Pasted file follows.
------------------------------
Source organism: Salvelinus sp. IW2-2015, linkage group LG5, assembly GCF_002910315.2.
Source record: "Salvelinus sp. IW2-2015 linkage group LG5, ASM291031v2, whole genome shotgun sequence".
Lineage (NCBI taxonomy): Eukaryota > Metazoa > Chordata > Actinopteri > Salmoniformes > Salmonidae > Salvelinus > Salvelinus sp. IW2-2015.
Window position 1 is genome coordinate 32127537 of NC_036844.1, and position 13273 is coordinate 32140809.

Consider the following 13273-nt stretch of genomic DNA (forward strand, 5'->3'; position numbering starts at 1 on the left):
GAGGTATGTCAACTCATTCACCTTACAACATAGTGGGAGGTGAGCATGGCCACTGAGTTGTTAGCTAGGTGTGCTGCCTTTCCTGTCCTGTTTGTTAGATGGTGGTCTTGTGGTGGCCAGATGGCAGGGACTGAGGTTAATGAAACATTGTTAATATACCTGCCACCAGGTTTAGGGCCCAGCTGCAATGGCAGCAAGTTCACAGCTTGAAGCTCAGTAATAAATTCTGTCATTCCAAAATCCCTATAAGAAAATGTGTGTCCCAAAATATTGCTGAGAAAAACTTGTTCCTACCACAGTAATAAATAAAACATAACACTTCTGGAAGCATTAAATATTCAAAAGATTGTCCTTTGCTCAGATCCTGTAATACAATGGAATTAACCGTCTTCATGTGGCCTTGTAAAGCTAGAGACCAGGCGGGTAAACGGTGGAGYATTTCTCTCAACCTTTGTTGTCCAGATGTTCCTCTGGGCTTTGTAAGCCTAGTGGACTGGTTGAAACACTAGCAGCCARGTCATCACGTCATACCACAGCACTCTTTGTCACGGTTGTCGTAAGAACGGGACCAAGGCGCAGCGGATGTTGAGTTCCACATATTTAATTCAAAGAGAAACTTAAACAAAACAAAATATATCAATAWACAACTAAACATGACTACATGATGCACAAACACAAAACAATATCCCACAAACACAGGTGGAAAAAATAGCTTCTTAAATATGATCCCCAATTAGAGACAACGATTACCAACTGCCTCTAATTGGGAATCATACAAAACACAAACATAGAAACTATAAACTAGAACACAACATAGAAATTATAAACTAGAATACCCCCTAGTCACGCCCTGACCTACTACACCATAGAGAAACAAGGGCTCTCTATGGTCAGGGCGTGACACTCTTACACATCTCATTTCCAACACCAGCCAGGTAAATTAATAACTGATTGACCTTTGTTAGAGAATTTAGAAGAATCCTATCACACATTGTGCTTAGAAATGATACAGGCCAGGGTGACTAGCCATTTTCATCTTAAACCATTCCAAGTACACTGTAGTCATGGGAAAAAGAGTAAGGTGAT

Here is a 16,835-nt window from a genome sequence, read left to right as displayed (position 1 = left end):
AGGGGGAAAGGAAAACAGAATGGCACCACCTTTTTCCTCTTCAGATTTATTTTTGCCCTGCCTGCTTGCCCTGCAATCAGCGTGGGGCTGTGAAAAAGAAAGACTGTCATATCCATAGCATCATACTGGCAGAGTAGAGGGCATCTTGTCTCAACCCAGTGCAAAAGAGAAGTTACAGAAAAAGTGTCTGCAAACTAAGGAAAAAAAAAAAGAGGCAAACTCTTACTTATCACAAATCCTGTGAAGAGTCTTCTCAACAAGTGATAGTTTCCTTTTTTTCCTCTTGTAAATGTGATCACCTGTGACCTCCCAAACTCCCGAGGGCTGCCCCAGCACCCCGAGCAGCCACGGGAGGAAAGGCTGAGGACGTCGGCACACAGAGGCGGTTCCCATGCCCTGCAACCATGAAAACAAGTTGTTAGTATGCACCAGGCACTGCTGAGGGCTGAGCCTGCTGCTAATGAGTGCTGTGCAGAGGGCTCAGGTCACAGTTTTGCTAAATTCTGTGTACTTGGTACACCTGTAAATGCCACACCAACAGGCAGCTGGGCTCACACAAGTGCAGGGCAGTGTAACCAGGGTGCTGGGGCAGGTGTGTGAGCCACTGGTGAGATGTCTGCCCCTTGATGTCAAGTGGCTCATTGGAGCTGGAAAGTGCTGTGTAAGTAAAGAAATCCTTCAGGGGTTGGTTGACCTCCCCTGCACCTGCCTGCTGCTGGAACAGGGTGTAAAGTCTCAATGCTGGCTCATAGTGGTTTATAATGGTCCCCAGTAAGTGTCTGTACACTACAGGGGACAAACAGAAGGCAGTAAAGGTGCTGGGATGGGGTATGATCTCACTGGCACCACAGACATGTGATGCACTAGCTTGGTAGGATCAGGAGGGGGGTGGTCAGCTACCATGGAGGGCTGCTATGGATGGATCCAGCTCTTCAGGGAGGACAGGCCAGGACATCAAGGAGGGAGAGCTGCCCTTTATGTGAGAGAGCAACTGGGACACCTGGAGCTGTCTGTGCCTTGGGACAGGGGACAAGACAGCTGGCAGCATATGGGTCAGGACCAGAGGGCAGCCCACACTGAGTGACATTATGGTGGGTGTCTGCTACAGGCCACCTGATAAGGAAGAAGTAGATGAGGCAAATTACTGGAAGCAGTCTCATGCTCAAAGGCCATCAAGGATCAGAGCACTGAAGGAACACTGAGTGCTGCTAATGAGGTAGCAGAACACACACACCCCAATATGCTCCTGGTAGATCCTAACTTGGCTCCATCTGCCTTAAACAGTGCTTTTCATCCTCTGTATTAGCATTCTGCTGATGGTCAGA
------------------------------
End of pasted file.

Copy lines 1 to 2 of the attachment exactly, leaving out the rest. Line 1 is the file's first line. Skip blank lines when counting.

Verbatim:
Source organism: Salvelinus sp. IW2-2015, linkage group LG5, assembly GCF_002910315.2.
Source record: "Salvelinus sp. IW2-2015 linkage group LG5, ASM291031v2, whole genome shotgun sequence".